Eminem is sitting on top of the music world for another week, with his Recovery disc spending a fifth week on top of the Billboard Top 200 albums chart and his second single off it, "Love the Way You Lie" with Rihanna, topping the Billboard Hot 100 singles chart for its second week. So what makes the hip-hop mastermind tick? I chatted with one of the album's main producers, Jim Jonsin, about that and the time he's spent with T.I. and B.o.B., too!
UsMagazine.com: What was your favorite part of working with Eminem?
Jim Jonsin: It was my first time working with him. What was my favorite part? I guess just creating and coming up with ideas and kind of getting to know him. It's kind of rare to be in a room with a guy like that. So being a fan at first was really cool, you know? It's one of those things where you go 'holy s— I'm in here working with Eminem.' That is a big deal for someone like me. Just meeting him as a person was probably the coolest part. Working with him in the studio is pretty standard, you write songs, you record them, you put down ideas, make beats. It is all about kicking it with the person. He is a lot more serious than most artists I've worked with. He takes his business and craft and music very seriously. He is very detail-oriented, so it could be something like a mix of drums on a record, and he is going to be really crucial about how it sounds, and crucial about instrumentation, his lyrics, his delivery.
Us: Why does this album differ from Eminem's past ones?
JJ: Because he had me producing records on there. No, first off, that is actually a good point, he had other producers working on this album with him, and not only Dre. That was a huge part of it –different sounds, different ideas. Not taking anything [away] from Dre. because he's a genius, but this was a way for Eminem to grow and learn more from different people. I'm always learning, no matter who I work with I learn different things, and I think the same thing goes for Eminem. If you're working with new producers, you're seeing different angles, and different sounds being used, different motivation and things like that. I think that's what makes this album different. Also, maybe what he is going through in his life right now, [is] different than before.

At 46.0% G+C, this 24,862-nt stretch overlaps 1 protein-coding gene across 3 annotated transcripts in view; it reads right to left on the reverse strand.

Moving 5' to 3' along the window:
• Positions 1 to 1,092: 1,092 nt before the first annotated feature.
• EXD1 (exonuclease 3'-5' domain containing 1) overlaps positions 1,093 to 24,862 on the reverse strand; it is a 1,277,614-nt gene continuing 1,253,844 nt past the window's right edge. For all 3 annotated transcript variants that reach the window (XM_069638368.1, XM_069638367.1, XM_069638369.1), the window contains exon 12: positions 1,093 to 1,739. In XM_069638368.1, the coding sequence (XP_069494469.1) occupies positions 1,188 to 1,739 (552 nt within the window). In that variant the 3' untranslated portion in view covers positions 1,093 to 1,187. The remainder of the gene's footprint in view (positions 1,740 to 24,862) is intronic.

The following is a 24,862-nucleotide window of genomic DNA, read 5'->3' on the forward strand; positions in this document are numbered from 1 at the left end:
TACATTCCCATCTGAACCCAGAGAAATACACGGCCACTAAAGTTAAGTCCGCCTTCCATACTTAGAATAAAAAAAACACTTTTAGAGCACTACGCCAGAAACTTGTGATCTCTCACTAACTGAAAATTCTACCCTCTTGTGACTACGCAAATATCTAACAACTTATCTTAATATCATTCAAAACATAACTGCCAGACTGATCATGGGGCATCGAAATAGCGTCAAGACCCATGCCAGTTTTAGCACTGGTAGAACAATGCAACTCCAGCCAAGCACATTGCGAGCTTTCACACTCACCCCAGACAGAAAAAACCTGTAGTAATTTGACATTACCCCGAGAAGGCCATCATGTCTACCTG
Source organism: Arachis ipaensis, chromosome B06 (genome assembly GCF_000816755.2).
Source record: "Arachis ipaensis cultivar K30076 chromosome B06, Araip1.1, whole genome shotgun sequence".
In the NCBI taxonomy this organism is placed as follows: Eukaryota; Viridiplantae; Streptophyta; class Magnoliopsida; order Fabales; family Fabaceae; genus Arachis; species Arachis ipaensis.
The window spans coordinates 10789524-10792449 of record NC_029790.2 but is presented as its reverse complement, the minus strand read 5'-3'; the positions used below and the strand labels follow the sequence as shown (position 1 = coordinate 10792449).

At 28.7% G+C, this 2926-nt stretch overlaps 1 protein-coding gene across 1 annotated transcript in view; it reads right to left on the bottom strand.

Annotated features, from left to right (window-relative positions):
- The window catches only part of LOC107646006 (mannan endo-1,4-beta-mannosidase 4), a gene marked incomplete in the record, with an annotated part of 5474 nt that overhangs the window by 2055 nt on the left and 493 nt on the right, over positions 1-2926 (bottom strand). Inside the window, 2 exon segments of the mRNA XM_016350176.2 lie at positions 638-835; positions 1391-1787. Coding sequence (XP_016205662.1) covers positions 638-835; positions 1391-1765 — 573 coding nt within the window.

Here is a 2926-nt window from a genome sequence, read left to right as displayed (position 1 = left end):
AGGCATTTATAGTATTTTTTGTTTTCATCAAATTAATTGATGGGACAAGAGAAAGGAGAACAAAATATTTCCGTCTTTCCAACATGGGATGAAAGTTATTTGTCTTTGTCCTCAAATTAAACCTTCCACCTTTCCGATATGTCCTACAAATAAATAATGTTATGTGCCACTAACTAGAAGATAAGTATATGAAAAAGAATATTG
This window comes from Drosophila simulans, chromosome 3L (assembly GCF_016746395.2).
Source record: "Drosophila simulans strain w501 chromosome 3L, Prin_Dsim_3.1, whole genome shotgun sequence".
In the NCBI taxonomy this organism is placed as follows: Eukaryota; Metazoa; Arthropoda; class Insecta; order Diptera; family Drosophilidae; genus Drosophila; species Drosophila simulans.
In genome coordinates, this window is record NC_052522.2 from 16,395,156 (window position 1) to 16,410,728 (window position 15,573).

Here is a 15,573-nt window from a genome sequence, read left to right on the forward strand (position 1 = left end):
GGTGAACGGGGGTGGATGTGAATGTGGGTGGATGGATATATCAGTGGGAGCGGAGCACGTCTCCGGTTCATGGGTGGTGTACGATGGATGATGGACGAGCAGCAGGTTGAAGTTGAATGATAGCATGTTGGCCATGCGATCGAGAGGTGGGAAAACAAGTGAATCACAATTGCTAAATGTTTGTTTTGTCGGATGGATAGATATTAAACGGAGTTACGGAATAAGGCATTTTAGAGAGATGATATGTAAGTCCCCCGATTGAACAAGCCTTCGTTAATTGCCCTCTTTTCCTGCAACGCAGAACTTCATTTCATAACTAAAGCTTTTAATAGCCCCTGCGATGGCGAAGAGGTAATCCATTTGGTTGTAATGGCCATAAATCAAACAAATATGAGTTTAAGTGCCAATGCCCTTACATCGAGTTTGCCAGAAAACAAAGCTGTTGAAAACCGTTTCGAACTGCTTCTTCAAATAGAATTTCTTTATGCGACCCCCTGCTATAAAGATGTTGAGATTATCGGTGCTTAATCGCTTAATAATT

Us: You said his work ethic was very serious, very detail-oriented…
JJ: He has a strong work ethic. I'm a father, he's a father, [and] he came in at a certain time, early in the afternoon and he planned to leave like [at] a job. He went in, he did his thing, and was out at a certain time to be with his kid and his family, which I admire. It's kind of hard [having a family] in this business, but if you can balance it, it's a really good thing.
Us: So right now you're in the process with working with B.O.B?
JJ: We're going to get started in another 30 days. We are working on ideas, I'm going to get in with him and whoever else is involved and start working on the album. I've been working with him for over three years, producing and writing for him. We're working on some new stuff and I think creatively B.O.B and I have had many firsts together. He's very talented. He is a Jack of all trades — he plays guitar, keys, writes, raps, sings. I’m sure he'd pick up a saxophone if it called for it and try to play that.
Us: How is T.I.'s album coming along?
JJ: I have done two sessions with him. We've done three songs together now and we are working on other stuff.
Us: How would you sum up your goals for his album?
JJ: I think he is just trying to write some classic records. Some really good, solid songs.
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